OLYMPIA — No one in the capitol was arguing Wednesday that it isn’t wrong for a teacher to have sex with a student — even one who’s legally an adult.
Instead, the issue being debated by lawmakers, lawyers and school officials is whether a sexual relationship between a public school employee and a student 18 or older should be a crime.
Rep. Larry Haler and Sen. Jerome Delvin, both Richland Republicans, introduced bills saying that courts should be allowed to charge school employees who have sex with students up to age 21 with the felony of sexual misconduct with a minor. Their bills received public hearings Wednesday in the House and Senate committees.
Haler and Delvin argued that the issue shouldn’t be a student’s age, but the power that a teacher or other public school employee can wield over a student.
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“As taxpayers and parents, we expect that when our kids go to school, they’re safe,” Haler said. “To parse this by age ignores that this is a supervisor-inferior relationship.”
Haler and Delvin introduced their bills after being approached by Richland School District officials after a sexual misconduct charge had to be dismissed in August against a former music teacher Allan Eve because the girl was 18.
Judge Dennis Yule ruled that current law only applies to students who are 16 or 17.
But courts in other parts of the state have decided differently, leaving the state of the law and just what the Legislature meant by “minor” in a muddle.
Haler and Delvin think it makes sense to criminalize sexual relationships with all students over 16 because otherwise sexual predators working in public schools can groom students while they’re underage, waiting to consummate the relationship when the student turns 18.But the manipulation and abuse of power is the same whether the student is 17 or 18, they said.
“It makes no sense to write a law that leaves any student unprotected,” Delvin said. “My bill protects all students from predatory teachers — regardless of age — and that’s what their parents expect us to do.”
Many students between 18 and 21 are those with developmental disabilities. Heather Cleary, a Richland School District board member, said they may be more vulnerable to sexual abuse than 16- and 17-year-olds.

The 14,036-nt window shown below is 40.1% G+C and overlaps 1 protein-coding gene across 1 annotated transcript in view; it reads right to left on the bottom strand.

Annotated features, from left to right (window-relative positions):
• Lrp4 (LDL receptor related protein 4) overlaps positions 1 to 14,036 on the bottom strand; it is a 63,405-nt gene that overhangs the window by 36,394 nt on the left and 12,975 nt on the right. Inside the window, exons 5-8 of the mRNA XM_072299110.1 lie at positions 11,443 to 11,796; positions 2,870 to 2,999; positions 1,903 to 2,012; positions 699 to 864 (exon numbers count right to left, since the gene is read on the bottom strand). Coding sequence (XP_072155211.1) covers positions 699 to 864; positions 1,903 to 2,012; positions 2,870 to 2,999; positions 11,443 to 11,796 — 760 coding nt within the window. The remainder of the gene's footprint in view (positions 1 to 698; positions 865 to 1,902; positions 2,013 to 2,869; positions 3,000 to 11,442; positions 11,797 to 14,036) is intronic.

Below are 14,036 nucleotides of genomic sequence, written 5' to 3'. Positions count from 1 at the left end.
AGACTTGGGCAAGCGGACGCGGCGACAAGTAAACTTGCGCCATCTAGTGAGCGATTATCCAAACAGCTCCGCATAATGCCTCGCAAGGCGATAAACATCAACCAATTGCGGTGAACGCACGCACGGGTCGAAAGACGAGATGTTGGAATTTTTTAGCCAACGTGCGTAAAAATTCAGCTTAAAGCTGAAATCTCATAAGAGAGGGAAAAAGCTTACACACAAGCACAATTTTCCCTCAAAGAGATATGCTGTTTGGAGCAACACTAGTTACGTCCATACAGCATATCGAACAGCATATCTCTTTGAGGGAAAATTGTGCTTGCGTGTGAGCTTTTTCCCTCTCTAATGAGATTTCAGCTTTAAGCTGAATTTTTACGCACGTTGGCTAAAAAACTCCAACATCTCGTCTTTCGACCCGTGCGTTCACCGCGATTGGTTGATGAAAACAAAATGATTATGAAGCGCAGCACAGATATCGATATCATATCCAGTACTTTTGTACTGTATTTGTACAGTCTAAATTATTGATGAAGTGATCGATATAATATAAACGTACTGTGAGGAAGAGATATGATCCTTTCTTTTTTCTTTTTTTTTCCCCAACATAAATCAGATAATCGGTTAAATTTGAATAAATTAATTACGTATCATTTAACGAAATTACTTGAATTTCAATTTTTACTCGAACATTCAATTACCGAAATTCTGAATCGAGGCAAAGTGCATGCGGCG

“Most of our students in school to age 21 are the most fragile students we serve and have the greatest need for protection by the law,” Cleary said.
Rebecca Hissam, a parent with a developmentally disabled child in the Richland School District, told legislators she supports the proposed law.
She also read a letter from the 18-year-old girl who allegedly had a relationship with Eve. The girl was not identified, but said in the letter she now sees the relationship as sexual abuse and has had nightmares and considered suicide because of it.
“It can’t have been my fault,” she wrote. “I was just a kid who loved band and loved school. I may have been 18, but I was not an adult. I was an innocent kid in the school system.”
Eve, 59, appeared in court Wednesday in Kennewick and agreed to a one-month delay of his trial to March 23.
Though one charge was dropped, he still is charged in connection with leaving several anonymous typed notes in a different girl’s locker, at least one with sexual overtones, and with making another girl feel uncomfortable by telling her she was pretty and massaging her hand.
Richard Jansons, president of the Richland School Board, said teachers who have sex with students should go to jail.
“The abuse here and the betrayal and the deceit shouldn’t go unpunished,” Jansons said.
The lone voice of dissent Wednesday came from Wade Samuelson, a lawyer speaking on behalf of the Washington Association of Criminal Defense Lawyers.
Samuelson agreed that there should be consequences for teachers who have sex with students, but that the Legislature should leave it up to school districts to fire the teachers and the state to revoke their licenses rather than making a relationship between two consenting adults a crime.
“At age 18, a person can vote, enter into a contract, sue and be sued, consent to any kind of surgery and run for public office,” Samuelson said. “Let the existing criminal law punish the relationship between teachers and minor students (under 18), but allow the regulatory process to handle the relationship between teachers and adult students.”
Samuelson, who has a developmentally disabled child, said the law also has existing protections for students with disabilities.
“By law, a developmentally disabled child is not capable of consent,” he said. “We’re talking about normal, regular adult people who have to make their choices in life. It is wrong, but it shouldn’t be criminalized.”
No vote has been taken on the bills, which have to pass the House and Senate and be signed by Gov. Chris Gregoire before becoming law.